God’s plan and blueprint for His people, at least most of the time, includes marriage and family. He put within our hearts, not only a God-sized hole that only He can fill, but I think there’s also a built-in void or vacuum for our soul-mate, our spouse, that can only be fulfilled through Christ-honoring, Bible-centered marriage between two saved people who endeavor to love and serve and please the Lord. “For this cause shall a man leave his father and mother, and shall be joined unto his wife, and they two shall be one flesh.” (Ephesians 5:31) Together the burdens are half as heavy, while the joys are twice as sweet.
I guess my interest was stirred even more by that final statement: “...and a threefold cord is not quickly broken.” Notice that he’s been saying over and over in these verses that two are better than one, but then ends with the number three, instead of one or two: ‘a three-fold cord is not quickly broken.’ Now, I am totally prepared to be corrected when I get to Heaven, that probably some of the things I took away from my Bible reading were not entirely what the Lord had in mind when He wrote them! Someone else may get something completely different from this verse than I do. But after a good deal of thought and meditation, here’s what I believe God is saying to me in this passage.
Because I was the mom (and now Grammy!) of little girls, my thoughts go instantly to braiding their hair. Most every lady has some experience with that kind of a ‘three-fold cord.’ We all know that if you work with just two strands or sections, it is going to unravel about as fast as you try to twist it together. But a three-fold cord or braid will weave together and stay intact with much less effort.
In the same way, this verse is a reminder to me that in order to keep my marriage relationship from unraveling, for it to be stable and strong, it takes more than just a husband and wife to make it work and make it last. We need God to be a part of this marriage, this covenant-promise, this commitment. We need to invite Him into our marriage, and make sure the principles of His Word are applied in our lives individually, as well as in our marriage together. We need to pray fervently for each other and for our marriage and our family so that we can receive His answers, His blessings, and His supernatural power at work in our lives. Lots of people have ‘fallen in love’ and were convinced they didn’t need anything or anyone as long as they had each other, but it usually doesn’t take long to realize that we are two fallible and finite humans, two selfish sinners, and in order for this to work, we desperately need the Lord!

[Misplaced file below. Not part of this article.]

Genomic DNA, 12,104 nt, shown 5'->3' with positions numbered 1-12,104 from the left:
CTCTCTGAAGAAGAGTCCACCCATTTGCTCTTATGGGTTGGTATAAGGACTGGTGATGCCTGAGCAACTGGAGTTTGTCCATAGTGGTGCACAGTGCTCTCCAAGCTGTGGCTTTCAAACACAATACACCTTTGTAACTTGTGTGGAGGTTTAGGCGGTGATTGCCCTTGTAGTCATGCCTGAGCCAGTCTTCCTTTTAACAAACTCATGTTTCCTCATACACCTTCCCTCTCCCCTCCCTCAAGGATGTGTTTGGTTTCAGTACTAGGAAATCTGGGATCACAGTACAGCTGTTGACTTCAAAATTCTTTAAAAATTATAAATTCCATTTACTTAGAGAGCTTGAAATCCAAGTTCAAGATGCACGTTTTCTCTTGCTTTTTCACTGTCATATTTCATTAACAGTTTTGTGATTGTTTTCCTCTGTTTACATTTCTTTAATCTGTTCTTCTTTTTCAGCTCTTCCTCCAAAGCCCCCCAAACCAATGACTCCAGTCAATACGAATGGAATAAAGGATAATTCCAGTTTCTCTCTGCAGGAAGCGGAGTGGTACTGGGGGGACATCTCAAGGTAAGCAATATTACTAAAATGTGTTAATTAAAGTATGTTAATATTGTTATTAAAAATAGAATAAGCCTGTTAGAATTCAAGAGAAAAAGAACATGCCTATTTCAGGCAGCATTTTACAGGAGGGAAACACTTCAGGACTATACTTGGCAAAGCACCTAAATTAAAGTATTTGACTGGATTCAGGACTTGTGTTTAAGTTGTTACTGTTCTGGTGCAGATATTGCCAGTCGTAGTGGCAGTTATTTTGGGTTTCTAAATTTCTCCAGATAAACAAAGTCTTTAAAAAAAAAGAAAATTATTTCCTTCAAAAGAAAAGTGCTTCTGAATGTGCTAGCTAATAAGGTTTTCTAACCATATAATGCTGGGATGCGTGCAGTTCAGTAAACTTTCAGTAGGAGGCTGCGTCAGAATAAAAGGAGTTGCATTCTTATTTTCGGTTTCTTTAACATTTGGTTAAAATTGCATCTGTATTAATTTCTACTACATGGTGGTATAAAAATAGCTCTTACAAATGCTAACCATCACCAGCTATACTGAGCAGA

A principal that I had in high school was the first one who suggested to me that true love involves not two, but three. Mr. Wilson drew a triangle and wrote ‘God’ at the top, and man and woman in the lower corners. He pointed out to me that if the only effort put forth was for the couple to get closer to each other, then the relationship stayed at the same lowest level. But if both of them worked at getting closer to God as much as they wanted to get closer to each other, then the relationship between them was continually progressing to a higher plane, and the closer they got to the Lord, the closer they were to each other automatically. That’s been over 40 years ago (wow I’m getting old!) but I have never forgotten it. Marriage is a three-fold cord: God, husband and wife.
I have sometimes used this verse about the three-fold cord as a devotional thought at a wedding shower or ladies class. When I do, I also include the reminder that marriage itself is a three-fold relationship; spiritual, emotional and physical. The three-fold cord has become a reminder and a challenge to me that I ought to invest in all three areas of my marriage on a daily basis. (Now I didn’t say I was succeeding at this on a daily basis... but I do want to be trying!)